If you’ve avoided gas fireplaces because you think they look too fake, think again. Gas fireplaces have come a long way since they were first introduced. Today’s gas logs can be almost indistinguishable from the real thing. And if you’re really into it, you can purchase realistic-looking bark chips, glowing embers and faux crackling pine cones.
For some people, the favorite gas fireplace insert accessory is the remote control. Without getting off the couch, you can turn on the fireplace, adjust the temperature, the flame height, or shut it off for the night. If you’re a channel flipper, just make sure you grab the right remote!
A matter of style
Some pellet inserts, such as this bay-window Whitfield model by Lennox, will burn for 30 hours.
Photo by Lennox Hearth Products, www.lennoxhearthproducts.com
Though classic black is ever popular, you can choose colors and designs to suit your style and room décor.
the insert face with traditional cast iron or go for something special
with a painted finish. Color and finish choices vary extensively by
Perhaps bay windows are your thing. An insert that extends onto the hearth can make for a dramatic flourish.
can be either arched or straight, with clear or webbed glass fronts.
Louvers and trim colors can match or offset the doorframe. Common
choices are black, gold or nickel finishes.
When the power goes out
winter and spring storms come the occasional power outages. When this
happens on very cold days, you’ll be thankful that the disabled furnace
is not the only thing standing between you and frozen pipes. While it’s
true that the blower fan won’t work, your insert should generate enough
heat to keep everybody (and the plumbing) toasty warm. Keep in mind that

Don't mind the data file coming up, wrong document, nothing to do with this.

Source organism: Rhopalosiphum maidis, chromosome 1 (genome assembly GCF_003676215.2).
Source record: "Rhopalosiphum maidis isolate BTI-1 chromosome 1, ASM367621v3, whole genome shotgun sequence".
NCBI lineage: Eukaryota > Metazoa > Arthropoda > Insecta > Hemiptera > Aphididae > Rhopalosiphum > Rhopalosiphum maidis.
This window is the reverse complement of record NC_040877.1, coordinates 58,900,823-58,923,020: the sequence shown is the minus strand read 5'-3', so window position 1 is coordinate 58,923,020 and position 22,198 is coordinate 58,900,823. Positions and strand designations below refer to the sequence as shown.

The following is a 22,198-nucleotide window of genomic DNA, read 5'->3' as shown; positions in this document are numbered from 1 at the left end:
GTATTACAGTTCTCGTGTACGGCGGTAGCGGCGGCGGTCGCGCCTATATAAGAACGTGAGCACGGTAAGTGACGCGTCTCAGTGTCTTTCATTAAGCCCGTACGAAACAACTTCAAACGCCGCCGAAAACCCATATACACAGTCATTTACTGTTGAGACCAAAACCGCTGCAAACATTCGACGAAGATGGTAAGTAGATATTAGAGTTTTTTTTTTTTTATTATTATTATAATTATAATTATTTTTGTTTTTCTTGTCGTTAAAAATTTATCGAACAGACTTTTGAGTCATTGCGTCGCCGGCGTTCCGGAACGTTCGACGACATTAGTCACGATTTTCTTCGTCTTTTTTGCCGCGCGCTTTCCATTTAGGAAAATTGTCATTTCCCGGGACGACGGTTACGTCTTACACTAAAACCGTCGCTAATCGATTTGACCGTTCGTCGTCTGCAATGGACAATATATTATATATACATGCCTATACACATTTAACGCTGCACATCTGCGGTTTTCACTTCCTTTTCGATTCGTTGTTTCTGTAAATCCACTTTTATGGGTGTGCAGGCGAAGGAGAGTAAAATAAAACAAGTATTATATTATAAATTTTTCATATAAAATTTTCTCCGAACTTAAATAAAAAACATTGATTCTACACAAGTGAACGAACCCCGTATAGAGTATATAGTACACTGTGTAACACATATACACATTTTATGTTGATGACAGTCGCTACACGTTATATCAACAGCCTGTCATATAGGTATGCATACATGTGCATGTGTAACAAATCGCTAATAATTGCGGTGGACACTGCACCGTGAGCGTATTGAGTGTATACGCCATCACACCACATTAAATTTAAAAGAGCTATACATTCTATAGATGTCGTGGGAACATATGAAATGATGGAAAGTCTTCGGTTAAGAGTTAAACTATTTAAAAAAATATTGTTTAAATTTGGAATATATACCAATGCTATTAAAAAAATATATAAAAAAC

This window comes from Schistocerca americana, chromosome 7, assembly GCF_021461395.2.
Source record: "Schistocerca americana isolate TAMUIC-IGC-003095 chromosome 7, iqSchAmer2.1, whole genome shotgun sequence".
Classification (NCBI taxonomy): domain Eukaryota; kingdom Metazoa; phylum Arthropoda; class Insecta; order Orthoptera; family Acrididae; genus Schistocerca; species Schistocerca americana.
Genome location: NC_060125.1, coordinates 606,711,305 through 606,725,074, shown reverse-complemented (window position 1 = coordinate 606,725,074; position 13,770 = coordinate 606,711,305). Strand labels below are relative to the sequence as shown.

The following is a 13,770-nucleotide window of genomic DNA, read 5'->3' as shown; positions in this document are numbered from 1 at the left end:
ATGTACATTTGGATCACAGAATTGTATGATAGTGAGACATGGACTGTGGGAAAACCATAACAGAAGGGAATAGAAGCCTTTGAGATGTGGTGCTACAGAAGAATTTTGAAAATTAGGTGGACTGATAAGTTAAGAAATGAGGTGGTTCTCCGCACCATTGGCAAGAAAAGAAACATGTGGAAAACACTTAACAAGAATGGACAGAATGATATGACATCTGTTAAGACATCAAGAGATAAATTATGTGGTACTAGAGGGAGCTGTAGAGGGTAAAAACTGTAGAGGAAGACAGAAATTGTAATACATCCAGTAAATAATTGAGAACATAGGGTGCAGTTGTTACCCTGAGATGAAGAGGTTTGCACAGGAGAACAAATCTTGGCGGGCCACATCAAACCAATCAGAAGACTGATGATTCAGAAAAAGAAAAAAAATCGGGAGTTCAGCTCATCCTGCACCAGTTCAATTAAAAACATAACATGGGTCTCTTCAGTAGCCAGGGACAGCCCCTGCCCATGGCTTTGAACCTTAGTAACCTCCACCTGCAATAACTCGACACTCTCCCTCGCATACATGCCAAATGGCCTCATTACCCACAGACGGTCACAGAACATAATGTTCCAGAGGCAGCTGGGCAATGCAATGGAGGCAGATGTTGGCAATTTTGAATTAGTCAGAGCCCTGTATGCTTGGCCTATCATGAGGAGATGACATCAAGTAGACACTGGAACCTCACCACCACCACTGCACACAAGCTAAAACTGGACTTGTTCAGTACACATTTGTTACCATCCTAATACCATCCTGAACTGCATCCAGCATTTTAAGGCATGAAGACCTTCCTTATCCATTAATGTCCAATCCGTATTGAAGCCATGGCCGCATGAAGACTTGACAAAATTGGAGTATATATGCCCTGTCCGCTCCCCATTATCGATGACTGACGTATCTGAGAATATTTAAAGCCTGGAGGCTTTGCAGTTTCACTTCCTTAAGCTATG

units regulated by computers, electric thermostats or automated pellet
feeder devices will not work if the power goes out – unless they have a
backup battery pack.
With so many insert options available,
it makes sense to retrofit the old fireplace with an insert. Besides
saving energy, it can transform the look of your home.
A fireplace insert can be just what it takes to make power outages fun again.
Freelance writer Jennifer Hawks is a cabin owner living in the Yukon.
Shopping for an insert?
• Work with a local home heating retailer to determine the best system for your needs.
• Take careful measurements of your fireplace. You’ll need to know the distance from the firebox to the mantel, the depth of the hearth, and the width and height in the rear of the fireplace. You also should note the front opening height, the opening width, and the depth from front to back and top to bottom.
• Before installing any type of insert, check with your insurance company for policy restrictions.
• Beyond fuel costs, consider the hidden costs of any insert: the amount of electricity it will use, if any (for blowers, start-up, etc.), delivery and installation fees, maintenance and annual inspections.
• For safety’s sake, experts recommend adding a metal chimney liner inside the chimney. Liners carry smoke and hot gases to the outside and prevent carbon monoxide from re-entering the cabin.